My name is Lida Caraway and I am one the therapists at that The Shepherd’s Staff Counseling Center. As I attempt to carry on my normal life as a therapist and wife and mom and person in the world, my eighty-seven-year-old father lives with me and seems to encroach on that normality at every given moment. I continue to be struck by how many of my clients are in somewhat of the same situation; care-taking for a family member in some capacity that significantly effects them.
I have found that voicing some of my frustrations through humor and writing have lifted the sometimes dreary care-taking fog that I can live in. I’m sharing these pieces in hopes that a little “laugh” might be just the therapy that someone needs today.
The Father, whose nickname is Mouse, has recently made his “personal rights” to nap at any time of day on our sofa that is in the square middle of our public, living area. In this open living space, He cares less whether Gregg and I are fighting, whether I’m having a important conversation or whether our children are entertaining friends. He just lays down at 10:30am or 1:30pm or 4:00pm and goes to sleep for two hours and snores.
I have attempted to remedy the situation by stating, “You can’t nap in our public living area. You snore and it doesn’t work for us. You have a nice room, a room that I have worked hard to make pleasant just for you. It is a perfect place for you to take a nap and not disturb several people. Make sense?”
He responds, “Yes.”
On Friday he was sitting in his usual purple-chair-perch, and I was on the phone with American Express. I observed him hobbling over to the sofa that is in the square middle of our public, living area. Having lost all social graces and behaving as Lamont, from ‘Sanford and Son’, I yelled while on the phone, “Stop! You can’t sleep there! I’ve told you, you snore! Go back to your room!”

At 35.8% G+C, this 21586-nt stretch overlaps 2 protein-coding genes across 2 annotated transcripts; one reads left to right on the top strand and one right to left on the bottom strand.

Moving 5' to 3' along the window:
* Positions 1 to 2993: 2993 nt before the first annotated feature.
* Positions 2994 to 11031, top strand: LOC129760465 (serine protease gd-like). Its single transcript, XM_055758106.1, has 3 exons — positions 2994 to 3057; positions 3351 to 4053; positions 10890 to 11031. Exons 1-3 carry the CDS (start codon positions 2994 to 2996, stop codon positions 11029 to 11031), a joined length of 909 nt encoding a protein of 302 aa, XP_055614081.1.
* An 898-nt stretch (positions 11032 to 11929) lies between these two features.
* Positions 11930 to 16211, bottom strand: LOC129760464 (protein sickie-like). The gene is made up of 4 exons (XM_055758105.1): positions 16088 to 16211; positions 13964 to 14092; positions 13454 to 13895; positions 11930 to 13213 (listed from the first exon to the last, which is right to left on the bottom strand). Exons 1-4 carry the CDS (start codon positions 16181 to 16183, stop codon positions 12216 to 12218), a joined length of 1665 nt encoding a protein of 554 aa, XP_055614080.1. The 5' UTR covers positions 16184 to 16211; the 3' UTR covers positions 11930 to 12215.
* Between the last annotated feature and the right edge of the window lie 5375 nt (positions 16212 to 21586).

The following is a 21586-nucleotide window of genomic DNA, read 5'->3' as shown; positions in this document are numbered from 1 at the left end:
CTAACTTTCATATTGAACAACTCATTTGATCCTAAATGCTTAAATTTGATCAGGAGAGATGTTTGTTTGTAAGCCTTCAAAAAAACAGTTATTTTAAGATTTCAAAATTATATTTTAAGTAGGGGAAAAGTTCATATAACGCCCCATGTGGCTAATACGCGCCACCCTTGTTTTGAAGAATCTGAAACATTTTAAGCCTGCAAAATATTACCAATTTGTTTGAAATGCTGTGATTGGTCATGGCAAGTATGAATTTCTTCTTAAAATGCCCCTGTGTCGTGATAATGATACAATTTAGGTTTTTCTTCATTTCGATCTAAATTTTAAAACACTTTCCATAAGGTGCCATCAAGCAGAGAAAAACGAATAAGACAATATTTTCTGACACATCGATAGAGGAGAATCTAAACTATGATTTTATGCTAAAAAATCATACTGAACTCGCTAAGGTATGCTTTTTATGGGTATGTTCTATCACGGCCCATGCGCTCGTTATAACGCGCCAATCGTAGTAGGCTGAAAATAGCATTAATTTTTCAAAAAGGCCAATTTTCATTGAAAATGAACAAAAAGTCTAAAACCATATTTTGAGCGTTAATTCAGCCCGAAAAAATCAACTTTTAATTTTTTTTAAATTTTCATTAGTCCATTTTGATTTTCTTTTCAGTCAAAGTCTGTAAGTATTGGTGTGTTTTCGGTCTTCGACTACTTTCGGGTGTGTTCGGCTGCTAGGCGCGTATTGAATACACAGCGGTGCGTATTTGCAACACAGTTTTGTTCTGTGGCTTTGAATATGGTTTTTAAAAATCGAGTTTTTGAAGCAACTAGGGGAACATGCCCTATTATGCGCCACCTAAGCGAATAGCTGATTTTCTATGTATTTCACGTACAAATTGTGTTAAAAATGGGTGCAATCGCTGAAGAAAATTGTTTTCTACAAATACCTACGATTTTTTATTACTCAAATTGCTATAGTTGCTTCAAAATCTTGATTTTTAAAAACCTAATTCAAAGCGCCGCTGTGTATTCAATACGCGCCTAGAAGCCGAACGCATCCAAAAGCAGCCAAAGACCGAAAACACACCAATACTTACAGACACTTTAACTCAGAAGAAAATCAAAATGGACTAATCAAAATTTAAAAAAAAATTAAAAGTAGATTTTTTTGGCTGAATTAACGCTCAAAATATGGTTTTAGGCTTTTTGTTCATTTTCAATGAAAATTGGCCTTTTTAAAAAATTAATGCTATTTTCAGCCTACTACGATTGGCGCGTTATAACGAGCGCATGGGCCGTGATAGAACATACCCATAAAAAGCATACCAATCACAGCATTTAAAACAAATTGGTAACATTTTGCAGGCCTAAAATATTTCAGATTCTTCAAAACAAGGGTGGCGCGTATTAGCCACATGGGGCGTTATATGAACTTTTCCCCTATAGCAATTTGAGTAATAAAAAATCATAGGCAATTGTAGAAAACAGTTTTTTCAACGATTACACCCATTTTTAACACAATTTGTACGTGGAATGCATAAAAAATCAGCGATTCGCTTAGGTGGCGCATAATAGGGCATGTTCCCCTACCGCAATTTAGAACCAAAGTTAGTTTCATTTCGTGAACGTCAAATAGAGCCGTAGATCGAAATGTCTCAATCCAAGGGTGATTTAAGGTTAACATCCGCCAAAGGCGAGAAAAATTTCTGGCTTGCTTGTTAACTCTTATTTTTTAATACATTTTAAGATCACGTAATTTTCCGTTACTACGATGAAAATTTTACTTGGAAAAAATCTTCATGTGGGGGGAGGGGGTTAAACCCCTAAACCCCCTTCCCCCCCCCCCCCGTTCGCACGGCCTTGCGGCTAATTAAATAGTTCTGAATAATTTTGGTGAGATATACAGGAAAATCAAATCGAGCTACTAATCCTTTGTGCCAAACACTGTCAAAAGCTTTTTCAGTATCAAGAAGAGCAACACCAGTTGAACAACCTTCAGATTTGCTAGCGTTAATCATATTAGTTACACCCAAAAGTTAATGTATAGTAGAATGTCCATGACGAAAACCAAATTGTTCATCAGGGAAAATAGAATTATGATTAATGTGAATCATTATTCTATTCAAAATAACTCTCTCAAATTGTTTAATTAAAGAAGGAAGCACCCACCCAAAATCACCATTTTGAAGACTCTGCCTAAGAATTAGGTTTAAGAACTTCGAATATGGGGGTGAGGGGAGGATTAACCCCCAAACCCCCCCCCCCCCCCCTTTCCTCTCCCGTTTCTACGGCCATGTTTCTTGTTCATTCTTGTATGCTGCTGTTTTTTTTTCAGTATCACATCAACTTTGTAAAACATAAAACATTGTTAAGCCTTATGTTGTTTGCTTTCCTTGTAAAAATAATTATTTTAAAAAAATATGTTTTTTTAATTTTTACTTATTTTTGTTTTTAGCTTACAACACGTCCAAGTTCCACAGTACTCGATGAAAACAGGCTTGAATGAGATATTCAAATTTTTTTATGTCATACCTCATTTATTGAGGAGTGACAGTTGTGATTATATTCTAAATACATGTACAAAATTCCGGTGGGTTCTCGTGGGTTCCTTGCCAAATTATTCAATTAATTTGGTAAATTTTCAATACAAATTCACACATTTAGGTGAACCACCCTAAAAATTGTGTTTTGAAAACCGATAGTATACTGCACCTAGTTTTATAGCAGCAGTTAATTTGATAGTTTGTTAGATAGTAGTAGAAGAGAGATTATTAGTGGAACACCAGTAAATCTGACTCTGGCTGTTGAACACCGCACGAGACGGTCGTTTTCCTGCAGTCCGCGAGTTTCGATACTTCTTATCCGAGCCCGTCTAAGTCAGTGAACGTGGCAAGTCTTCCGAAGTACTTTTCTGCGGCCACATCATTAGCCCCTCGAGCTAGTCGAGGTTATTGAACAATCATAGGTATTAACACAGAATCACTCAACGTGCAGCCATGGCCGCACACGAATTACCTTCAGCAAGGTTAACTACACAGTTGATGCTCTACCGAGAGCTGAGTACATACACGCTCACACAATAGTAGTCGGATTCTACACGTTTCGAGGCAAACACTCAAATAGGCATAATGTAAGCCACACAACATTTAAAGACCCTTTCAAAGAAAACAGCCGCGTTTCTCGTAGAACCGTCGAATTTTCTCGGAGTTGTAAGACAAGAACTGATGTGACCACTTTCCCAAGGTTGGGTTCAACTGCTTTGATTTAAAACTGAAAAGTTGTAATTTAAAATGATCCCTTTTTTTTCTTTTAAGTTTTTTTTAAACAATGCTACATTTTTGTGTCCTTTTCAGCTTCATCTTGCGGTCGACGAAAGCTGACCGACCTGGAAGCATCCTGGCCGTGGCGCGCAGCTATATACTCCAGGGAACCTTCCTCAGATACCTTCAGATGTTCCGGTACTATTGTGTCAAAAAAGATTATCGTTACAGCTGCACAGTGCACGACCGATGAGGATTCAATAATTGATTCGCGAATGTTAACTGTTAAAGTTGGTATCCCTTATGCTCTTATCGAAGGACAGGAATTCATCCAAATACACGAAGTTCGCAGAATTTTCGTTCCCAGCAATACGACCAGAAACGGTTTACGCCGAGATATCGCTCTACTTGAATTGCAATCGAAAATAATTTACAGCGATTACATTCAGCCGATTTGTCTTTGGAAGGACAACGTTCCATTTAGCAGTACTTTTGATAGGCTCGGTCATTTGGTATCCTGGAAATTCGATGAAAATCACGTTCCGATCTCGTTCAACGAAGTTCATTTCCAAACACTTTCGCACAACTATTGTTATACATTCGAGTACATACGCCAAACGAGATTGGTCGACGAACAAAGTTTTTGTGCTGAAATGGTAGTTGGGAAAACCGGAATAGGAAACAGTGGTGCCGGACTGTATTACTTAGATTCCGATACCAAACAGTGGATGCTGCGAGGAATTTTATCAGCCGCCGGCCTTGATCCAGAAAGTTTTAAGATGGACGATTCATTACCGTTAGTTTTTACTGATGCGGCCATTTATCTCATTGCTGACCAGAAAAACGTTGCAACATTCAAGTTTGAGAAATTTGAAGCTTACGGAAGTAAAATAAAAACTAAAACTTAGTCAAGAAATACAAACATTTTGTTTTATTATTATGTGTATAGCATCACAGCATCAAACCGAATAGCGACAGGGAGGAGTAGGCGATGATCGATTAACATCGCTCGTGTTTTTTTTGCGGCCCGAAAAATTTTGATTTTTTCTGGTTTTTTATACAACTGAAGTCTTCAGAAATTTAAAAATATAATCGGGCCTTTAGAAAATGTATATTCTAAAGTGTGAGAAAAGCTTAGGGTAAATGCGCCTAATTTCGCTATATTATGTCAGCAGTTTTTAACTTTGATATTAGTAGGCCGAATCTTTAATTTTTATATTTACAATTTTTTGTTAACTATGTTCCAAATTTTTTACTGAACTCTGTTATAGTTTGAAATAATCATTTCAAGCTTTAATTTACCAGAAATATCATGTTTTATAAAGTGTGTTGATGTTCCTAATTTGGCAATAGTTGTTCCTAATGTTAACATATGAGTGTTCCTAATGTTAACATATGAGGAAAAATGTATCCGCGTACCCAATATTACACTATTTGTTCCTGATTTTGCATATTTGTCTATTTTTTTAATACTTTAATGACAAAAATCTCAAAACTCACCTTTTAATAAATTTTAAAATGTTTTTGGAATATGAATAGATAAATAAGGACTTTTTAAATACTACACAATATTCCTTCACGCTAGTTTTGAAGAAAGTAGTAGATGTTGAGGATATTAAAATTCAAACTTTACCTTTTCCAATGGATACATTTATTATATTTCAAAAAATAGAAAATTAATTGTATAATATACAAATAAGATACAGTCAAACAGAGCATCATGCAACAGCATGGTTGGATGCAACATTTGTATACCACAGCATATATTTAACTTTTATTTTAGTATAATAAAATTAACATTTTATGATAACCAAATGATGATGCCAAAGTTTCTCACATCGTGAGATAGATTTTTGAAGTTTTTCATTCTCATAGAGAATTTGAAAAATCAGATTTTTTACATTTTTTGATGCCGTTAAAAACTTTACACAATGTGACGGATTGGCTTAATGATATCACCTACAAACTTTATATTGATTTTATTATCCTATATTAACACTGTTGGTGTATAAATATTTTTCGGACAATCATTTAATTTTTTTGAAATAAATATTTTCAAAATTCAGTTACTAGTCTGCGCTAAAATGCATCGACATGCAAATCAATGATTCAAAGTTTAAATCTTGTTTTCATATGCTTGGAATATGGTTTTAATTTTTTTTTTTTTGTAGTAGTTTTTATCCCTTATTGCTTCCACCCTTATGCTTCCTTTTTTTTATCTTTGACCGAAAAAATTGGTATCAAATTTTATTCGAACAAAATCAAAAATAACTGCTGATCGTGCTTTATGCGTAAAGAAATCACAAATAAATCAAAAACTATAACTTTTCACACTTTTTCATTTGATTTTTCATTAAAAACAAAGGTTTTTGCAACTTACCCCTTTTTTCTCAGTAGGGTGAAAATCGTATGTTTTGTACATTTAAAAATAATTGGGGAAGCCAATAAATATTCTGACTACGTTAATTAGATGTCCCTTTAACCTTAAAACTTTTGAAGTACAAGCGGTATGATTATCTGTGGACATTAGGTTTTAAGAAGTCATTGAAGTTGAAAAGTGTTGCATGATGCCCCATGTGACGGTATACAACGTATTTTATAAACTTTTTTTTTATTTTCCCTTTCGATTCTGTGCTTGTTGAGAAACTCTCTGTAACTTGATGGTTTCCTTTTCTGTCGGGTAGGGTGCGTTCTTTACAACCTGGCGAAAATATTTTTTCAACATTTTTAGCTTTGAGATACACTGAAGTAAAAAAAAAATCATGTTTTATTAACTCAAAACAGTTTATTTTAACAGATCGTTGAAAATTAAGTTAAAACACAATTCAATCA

He responded, “No.”
I was flabbergasted. I realized in my flabbergastedness that the American Express representative was laughing at me. Like getting a kick out of listening to Sanford and Son. So, rather than pulling back and controlling myself, I walked into the kitchen and to get some free therapy from American Express. I continued, “Oh my gosh! My FATHER just laid down to nap in the square middle of our public, living area! Can you believe that? I mean, is that not the rudest? And I’ve asked him not to and you heard him, right? You heard him say, ‘No!’” He more or less just giggled probably picturing two fools in a junkyard.
I had emailed my sister two days before stating Mouse’s progress, how he was attending physical therapy routinely and that he wasn’t depressed, even though we were right in the middle of long winter days.
Two hours later, I woke him up from his public nap. I inquired as to why he refused to go sleep where I had asked.
There was a probably a minute-long pause here.
“What’s gonna happen to me?”
“What do you mean, ‘happen to you?’”
“I mean, at physical therapy. What are they gonna do with me when they say they’ve done all they can do for me?”
“Well, you’re gonna go to a gym where I’m gonna hire a personal trainer to keep you exercising and you’ll go there just like you go to physical therapy. Got it?”
Silence, he stared at his toes.
“Listen, no one is going to put you out like a useless old tire. We are going to keep you working on your health and stamina. But you still have to take naps in your bedroom when others are around. Got it?”